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Every once in a while, you get a glimmer of genuine insight from Tobias, and in “An Old Start,” that comes from his take on Michael. And not just the “peanut pockets” bit: “This is the simplest character in the entire family. He has one personality trait: He always comes back.” A little heavy on the metacommentary, but partially true: It’s unlikely that Michael will ever leave Orange County for good, and he spends “An Old Start” circling back to old haunts, beginning with the Bluth-Austero Company offices, proceeding to the cottage, and then the model home—twice. It can be a frustrating characteristic, and one that contributes to the sense that these Netflix seasons of Arrested Development just keep going around and around in circles. And it’s easy to see why Tobias would pin such a mundane distinction on Michael. He doesn’t get to wear goofy disguises or buy a whole store full of trophies—he’s the straight man. Even when he indulges a fantasy like the scuba expedition, he’s doing it for work.

At times, seasons four and five have overexerted themselves to make Michael a little more than The One Who Always Comes Back. It’s worked, to a certain extent, by exposing something the Fox seasons usually kept under the surface: In his verve to do the right thing and spite the members of his family, Michael can be just as selfish and destructive as any other Bluth. To be so explicit about it throws off the moral compass of the show, which is where I think “Don’t tell Michael” plays an important part. Arrested Development needs his indignation, needs to breed that conflict between Michael and his family, needs to do it with something that has greater emotional heft than “You’re out of the movie!”

He can’t come back when he isn’t given the motivation go away. Keeping a secret like the cottage is a good place to start if the biggest lies of season five wind up involving Lucille II’s whereabouts. There’s been a lot of lying in this family—and a lot of love. But more lies, and they’re still piling up.

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Stray observations

  • So it turns out Lucille and Tobias weren’t in Mexico after all: Those were Cinco revelers parading down the beach in front of the cottage. Now I feel like Buster in “Amigos.”
  • If the Transparent joke in the season premiere feels off-puttingly glib in light of the Tambor sexual harassment scandal, the use of Shelly Pfefferman’s apartment complex as The Spotted Palm isn’t helping.
  • Dusty’s great and all, but that wig on Mulroney is giving me flashbacks to the matted Halloween-store job that was on Chris Diamantopoulos’ head during the Marky Bark arc. Is Arrested Development going for intentionally bad hairpieces these days? Is this an extremely subtle Stan Sitwell joke?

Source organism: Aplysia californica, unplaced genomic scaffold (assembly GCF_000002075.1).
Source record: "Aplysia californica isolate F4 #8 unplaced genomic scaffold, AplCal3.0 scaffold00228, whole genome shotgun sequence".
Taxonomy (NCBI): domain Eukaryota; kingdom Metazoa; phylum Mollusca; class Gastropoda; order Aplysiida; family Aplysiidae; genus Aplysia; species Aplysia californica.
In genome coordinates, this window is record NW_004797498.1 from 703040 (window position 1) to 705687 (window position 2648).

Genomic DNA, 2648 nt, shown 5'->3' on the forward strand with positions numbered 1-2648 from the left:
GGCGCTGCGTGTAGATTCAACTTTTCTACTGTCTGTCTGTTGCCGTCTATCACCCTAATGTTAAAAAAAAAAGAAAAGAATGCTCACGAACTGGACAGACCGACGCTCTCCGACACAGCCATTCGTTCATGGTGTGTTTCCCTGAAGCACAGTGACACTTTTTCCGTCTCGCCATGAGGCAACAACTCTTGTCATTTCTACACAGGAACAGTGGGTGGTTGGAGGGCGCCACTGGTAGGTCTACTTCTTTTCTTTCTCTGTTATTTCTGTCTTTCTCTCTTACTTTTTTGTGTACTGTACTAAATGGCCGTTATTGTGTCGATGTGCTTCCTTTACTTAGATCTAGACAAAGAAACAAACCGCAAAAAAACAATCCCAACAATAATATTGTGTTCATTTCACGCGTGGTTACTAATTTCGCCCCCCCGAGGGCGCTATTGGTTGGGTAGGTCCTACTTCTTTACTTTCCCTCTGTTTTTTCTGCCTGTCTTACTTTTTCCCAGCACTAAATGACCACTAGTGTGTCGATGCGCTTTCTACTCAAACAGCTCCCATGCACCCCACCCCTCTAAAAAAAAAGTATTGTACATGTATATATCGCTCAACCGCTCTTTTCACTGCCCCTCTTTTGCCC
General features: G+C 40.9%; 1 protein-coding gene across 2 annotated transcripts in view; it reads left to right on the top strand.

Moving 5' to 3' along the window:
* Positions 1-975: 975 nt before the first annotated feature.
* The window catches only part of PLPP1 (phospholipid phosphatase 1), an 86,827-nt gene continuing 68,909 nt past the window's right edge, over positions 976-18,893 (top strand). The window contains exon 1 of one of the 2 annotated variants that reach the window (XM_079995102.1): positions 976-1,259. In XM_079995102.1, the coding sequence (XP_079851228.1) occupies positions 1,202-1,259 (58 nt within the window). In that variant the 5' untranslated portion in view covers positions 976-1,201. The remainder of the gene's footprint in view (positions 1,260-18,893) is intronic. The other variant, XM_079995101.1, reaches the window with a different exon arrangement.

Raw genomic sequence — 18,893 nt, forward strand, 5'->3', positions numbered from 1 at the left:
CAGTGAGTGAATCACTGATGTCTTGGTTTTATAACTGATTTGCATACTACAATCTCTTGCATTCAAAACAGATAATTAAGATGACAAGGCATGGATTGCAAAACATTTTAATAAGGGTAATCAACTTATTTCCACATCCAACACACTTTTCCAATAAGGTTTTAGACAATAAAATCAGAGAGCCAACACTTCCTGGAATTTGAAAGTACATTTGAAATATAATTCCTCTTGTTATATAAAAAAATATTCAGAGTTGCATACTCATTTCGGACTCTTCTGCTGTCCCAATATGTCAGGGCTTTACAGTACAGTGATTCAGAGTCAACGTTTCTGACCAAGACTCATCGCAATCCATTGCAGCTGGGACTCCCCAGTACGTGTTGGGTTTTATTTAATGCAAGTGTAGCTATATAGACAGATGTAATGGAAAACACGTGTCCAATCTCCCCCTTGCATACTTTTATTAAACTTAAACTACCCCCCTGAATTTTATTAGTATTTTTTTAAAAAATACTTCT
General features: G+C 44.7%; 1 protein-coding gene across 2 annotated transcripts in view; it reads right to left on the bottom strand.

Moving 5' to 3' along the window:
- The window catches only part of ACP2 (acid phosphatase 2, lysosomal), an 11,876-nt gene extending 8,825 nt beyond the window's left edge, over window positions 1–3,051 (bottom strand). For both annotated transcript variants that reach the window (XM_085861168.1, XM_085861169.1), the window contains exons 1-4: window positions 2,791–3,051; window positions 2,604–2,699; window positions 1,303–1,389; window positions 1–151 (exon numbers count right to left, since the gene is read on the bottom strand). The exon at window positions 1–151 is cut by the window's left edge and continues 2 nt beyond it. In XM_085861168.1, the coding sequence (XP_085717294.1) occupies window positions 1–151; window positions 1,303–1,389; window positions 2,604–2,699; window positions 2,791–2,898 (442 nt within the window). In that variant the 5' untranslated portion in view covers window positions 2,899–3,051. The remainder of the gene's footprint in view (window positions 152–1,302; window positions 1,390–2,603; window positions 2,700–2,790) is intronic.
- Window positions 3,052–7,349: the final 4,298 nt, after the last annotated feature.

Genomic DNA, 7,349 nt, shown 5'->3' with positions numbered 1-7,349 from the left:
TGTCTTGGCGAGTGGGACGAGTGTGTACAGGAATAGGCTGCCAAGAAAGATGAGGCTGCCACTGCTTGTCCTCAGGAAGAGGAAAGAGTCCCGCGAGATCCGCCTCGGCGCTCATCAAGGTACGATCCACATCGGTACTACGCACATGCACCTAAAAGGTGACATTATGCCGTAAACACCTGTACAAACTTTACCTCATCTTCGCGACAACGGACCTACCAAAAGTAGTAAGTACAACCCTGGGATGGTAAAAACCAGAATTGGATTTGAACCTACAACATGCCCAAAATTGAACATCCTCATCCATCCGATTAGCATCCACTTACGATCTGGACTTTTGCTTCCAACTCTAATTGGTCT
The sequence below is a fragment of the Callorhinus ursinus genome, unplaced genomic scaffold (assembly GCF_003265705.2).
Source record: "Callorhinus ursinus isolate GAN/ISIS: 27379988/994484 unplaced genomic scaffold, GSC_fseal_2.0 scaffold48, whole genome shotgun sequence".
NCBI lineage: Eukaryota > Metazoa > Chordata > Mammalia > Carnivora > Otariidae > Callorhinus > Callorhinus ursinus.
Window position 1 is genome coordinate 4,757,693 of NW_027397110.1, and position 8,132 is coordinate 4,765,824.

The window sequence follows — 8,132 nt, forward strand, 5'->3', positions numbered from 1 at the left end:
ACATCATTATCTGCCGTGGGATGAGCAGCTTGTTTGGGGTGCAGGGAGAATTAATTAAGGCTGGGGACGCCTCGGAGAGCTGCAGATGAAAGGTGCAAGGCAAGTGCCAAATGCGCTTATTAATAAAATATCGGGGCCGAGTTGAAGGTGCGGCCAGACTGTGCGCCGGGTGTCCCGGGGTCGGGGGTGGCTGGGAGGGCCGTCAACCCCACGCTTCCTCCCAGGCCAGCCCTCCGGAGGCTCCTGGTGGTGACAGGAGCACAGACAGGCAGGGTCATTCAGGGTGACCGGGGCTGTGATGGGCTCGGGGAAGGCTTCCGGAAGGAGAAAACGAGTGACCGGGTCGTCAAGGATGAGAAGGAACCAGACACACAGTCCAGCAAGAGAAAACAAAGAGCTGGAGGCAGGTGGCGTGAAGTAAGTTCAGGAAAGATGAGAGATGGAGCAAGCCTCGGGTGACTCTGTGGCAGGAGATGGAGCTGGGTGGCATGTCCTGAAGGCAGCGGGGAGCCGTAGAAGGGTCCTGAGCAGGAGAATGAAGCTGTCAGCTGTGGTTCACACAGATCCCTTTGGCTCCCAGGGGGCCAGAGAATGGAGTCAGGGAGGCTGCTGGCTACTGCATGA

• Type the URL for the Dad Fights/That’s What, Son spin-off Near Misters into your browser, and you’ll be taken, naturally, to Netflix.
  • “An Old Start” introduces Adhir Kalyan as Bluth-Austero compliance officer named Adhir. He has to do whatever GOB complies.
  • GOB is crying about trophies in an office where people used to get crowns.
  • George Michael admires what Maeby has done with Lucille II’s place: “What a beautiful family you’ve stolen.”
  • In that aforementioned web of callbacks: Tobias-as-George-Michael wears both a banana stand shirt and a Mock Trial With J. Reinhold hat; Maeby nixes the gray wig because it makes her look too much like Mrs. Featherbottom; Maeby attempts an encore of the Fünke family Thanksgiving miracle by luring a swan into the condo—which might be a nod toward the penthouse ostrich, too.
  • Annette Austero is a treasure. Maeby: “Look, here’s my advice, okay? You go to Rebel’s, you take my bag of lacy ticklers, hoo-ha bras, dog toys, and sex knobs with you, and you act like you’re expecting a booty call, as the old people think the young people say. All right? You tell her ‘I’m just here for a quickie, and I’m getting out of here.’ Mr. Brash! And she’ll drop you like a buttered cane.” George Michael: “Is that something old people say?” Maeby: “Yeah, I’m trying to get it going”
  • George Sr. is suspicious about what Lucille’s up to at the cottage. George Sr.: “Someone is fawning all over her.” Michael: “I knew she had Buster.”
  • I hope no one at Search thinks that the blue on the underwater map is land.